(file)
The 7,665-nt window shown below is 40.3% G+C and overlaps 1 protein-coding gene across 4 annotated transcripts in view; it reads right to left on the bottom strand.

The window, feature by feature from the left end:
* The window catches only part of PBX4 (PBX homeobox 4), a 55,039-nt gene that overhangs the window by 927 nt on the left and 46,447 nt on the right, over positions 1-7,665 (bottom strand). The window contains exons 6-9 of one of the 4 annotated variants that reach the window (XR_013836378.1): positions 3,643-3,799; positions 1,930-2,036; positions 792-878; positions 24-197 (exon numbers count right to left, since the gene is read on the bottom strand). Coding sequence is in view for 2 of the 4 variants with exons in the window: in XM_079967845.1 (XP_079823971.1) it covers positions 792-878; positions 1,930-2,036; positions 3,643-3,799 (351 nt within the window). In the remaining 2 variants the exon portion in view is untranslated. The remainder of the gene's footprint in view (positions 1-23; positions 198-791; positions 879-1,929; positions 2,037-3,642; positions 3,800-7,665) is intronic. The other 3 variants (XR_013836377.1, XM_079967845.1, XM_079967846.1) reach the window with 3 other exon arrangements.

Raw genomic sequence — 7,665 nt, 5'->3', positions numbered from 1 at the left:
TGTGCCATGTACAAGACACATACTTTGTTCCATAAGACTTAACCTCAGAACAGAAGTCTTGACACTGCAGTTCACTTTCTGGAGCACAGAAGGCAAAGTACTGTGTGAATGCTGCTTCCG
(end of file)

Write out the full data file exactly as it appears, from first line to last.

The 7,665-nt window shown below is 40.3% G+C and overlaps 1 protein-coding gene across 4 annotated transcripts in view; it reads right to left on the bottom strand.

The window, feature by feature from the left end:
* The window catches only part of PBX4 (PBX homeobox 4), a 55,039-nt gene that overhangs the window by 927 nt on the left and 46,447 nt on the right, over positions 1-7,665 (bottom strand). The window contains exons 6-9 of one of the 4 annotated variants that reach the window (XR_013836378.1): positions 3,643-3,799; positions 1,930-2,036; positions 792-878; positions 24-197 (exon numbers count right to left, since the gene is read on the bottom strand). Coding sequence is in view for 2 of the 4 variants with exons in the window: in XM_079967845.1 (XP_079823971.1) it covers positions 792-878; positions 1,930-2,036; positions 3,643-3,799 (351 nt within the window). In the remaining 2 variants the exon portion in view is untranslated. The remainder of the gene's footprint in view (positions 1-23; positions 198-791; positions 879-1,929; positions 2,037-3,642; positions 3,800-7,665) is intronic. The other 3 variants (XR_013836377.1, XM_079967845.1, XM_079967846.1) reach the window with 3 other exon arrangements.

Raw genomic sequence — 7,665 nt, 5'->3', positions numbered from 1 at the left:
TGTGCCATGTACAAGACACATACTTTGTTCCATAAGACTTAACCTCAGAACAGAAGTCTTGACACTGCAGTTCACTTTCTGGAGCACAGAAGGCAAAGTACTGTGTGAATGCTGCTTCCG